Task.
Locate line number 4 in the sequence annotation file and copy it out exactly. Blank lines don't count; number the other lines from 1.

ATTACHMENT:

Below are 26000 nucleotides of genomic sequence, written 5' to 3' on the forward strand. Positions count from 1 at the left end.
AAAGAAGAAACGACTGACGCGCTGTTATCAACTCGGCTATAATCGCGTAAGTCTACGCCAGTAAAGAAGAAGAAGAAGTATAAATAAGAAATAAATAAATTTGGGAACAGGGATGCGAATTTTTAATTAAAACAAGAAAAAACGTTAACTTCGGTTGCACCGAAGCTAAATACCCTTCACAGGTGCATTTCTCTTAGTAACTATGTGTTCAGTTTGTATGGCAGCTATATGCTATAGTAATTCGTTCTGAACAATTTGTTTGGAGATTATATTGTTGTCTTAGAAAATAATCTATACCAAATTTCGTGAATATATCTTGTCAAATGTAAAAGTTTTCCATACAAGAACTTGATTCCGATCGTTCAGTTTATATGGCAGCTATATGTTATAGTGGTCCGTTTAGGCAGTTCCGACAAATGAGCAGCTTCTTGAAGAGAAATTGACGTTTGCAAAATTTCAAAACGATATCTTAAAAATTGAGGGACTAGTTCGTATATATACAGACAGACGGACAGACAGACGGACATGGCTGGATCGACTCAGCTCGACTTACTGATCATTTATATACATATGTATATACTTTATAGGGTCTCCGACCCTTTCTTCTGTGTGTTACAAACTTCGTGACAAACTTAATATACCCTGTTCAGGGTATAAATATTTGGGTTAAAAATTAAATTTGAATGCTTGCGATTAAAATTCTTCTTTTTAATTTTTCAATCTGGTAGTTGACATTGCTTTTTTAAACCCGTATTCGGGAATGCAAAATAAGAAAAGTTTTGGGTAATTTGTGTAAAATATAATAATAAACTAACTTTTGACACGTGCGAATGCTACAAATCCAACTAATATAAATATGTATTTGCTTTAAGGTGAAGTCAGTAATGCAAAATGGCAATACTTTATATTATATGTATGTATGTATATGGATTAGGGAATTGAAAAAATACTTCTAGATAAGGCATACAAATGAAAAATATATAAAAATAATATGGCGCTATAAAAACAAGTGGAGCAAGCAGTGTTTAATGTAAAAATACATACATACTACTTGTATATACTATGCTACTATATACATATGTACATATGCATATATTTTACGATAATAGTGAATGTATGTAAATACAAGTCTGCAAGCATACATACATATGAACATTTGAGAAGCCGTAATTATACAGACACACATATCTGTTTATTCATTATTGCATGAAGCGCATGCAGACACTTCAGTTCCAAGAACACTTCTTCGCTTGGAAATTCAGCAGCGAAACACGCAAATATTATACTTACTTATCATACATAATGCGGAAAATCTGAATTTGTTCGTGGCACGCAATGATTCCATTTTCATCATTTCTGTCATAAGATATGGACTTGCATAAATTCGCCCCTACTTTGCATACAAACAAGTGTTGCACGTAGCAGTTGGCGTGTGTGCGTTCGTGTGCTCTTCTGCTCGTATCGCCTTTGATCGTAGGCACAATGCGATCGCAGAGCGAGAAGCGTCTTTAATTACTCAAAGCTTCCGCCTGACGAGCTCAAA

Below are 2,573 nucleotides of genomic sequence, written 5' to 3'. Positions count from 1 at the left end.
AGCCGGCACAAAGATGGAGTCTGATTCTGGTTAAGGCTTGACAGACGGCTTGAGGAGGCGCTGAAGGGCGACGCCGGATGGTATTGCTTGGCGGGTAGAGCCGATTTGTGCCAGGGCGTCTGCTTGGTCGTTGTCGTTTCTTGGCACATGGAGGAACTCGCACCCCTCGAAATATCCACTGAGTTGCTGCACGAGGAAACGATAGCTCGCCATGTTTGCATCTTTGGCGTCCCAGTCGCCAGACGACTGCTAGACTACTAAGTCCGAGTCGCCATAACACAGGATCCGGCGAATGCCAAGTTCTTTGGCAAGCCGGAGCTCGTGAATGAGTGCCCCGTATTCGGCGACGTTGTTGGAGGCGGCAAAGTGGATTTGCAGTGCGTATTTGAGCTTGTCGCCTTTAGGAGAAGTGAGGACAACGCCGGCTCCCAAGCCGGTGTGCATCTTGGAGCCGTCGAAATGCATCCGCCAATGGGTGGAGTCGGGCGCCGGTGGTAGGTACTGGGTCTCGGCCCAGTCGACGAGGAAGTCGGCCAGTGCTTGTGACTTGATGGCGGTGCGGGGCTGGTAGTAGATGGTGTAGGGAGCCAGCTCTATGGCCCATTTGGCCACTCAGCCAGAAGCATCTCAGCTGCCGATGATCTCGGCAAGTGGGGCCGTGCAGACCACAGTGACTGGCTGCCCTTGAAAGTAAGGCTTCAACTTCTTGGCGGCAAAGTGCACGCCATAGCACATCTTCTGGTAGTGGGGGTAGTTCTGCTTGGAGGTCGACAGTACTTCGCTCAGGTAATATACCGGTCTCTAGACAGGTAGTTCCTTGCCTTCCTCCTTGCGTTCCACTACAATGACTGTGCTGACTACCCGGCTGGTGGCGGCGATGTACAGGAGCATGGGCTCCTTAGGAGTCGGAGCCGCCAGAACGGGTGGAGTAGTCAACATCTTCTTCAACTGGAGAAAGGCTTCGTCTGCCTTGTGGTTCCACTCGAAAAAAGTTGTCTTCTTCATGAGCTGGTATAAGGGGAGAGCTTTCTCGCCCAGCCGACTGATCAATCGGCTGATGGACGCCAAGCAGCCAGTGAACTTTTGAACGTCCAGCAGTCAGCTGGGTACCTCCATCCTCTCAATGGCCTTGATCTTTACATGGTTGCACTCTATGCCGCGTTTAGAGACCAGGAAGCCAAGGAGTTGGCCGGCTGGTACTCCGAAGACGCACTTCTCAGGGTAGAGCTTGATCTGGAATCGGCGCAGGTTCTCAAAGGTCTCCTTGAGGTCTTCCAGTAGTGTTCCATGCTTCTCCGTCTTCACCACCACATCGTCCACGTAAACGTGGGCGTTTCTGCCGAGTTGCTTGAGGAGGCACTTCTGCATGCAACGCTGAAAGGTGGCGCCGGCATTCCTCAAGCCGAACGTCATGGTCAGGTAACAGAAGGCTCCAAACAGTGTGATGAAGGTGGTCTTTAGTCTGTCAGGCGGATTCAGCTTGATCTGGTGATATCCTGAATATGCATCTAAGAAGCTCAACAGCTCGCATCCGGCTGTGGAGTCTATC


AGCCGGCACAAAGATGGAGTCTGATTCTGGTTAAGGCTTGACAGACGGCTTGAGGAGGCGCTGAAGGGCGACGCCGGATGGTATTGCTTGGCGGGTAGAGCCGATTTGTGCCAGGGCGTCTGCTTGGTCGTTGTCGTTTCTTGGCACATGGAGGAACTCGCACCCCTCGAAATATCCACTGAGTTGCTGCACGAGGAAACGATAGCTCGCCATGTTTGCATCTTTGGCGTCCCAGTCGCCAGACGACTGCTAGACTACTAAGTCCGAGTCGCCATAACACAGGATCCGGCGAATGCCAAGTTCTTTGGCAAGCCGGAGCTCGTGAATGAGTGCCCCGTATTCGGCGACGTTGTTGGAGGCGGCAAAGTGGATTTGCAGTGCGTATTTGAGCTTGTCGCCTTTAGGAGAAGTGAGGACAACGCCGGCTCCCAAGCCGGTGTGCATCTTGGAGCCGTCGAAATGCATCCGCCAATGGGTGGAGTCGGGCGCCGGTGGTAGGTACTGGGTCTCGGCCCAGTCGACGAGGAAGTCGGCCAGTGCTTGTGACTTGATGGCGGTGCGGGGCTGGTAGTAGATGGTGTAGGGAGCCAGCTCTATGGCCCATTTGGCCACTCAGCCAGAAGCATCTCAGCTGCCGATGATCTCGGCAAGTGGGGCCGTGCAGACCACAGTGACTGGCTGCCCTTGAAAGTAAGGCTTCAACTTCTTGGCGGCAAAGTGCACGCCATAGCACATCTTCTGGTAGTGGGGGTAGTTCTGCTTGGAGGTCGACAGTACTTCGCTCAGGTAATATACCGGTCTCTAGACAGGTAGTTCCTTGCCTTCCTCCTTGCGTTCCACTACAATGACTGTGCTGACTACCCGGCTGGTGGCGGCGATGTACAGGAGCATGGGCTCCTTAGGAGTCGGAGCCGCCAGAACGGGTGGAGTAGTCAACATCTTCTTCAACTGGAGAAAGGCTTCGTCTGCCTTGTGGTTCCACTCGAAAAAAGTTGTCTTCTTCATGAGCTGGTATAAGGGGAGAGCTTTCTCGCCCAGCCGACTGATCAATCGGCTGATGGACGCCAAGCAGCCAGTGAACTTTTGAACGTCCAGCAGTCAGCTGGGTACCTCCATCCTCTCAATGGCCTTGATCTTTACATGGTTGCACTCTATGCCGCGTTTAGAGACCAGGAAGCCAAGGAGTTGGCCGGCTGGTACTCCGAAGACGCACTTCTCAGGGTAGAGCTTGATCTGGAATCGGCGCAGGTTCTCAAAGGTCTCCTTGAGGTCTTCCAGTAGTGTTCCATGCTTCTCCGTCTTCACCACCACATCGTCCACGTAAACGTGGGCGTTTCTGCCGAGTTGCTTGAGGAGGCACTTCTGCATGCAACGCTGAAAGGTGGCGCCGGCATTCCTCAAGCCGAACGTCATGGTCAGGTAACAGAAGGCTCCAAACAGTGTGATGAAGGTGGTCTTTAGTCTGTCAGGCGGATTCAGCTTGATCTGGTGATATCCTGAATATGCATCTAAGAAGCTCAACAGCTCGCATCCGGCTGTGGAGTCTATC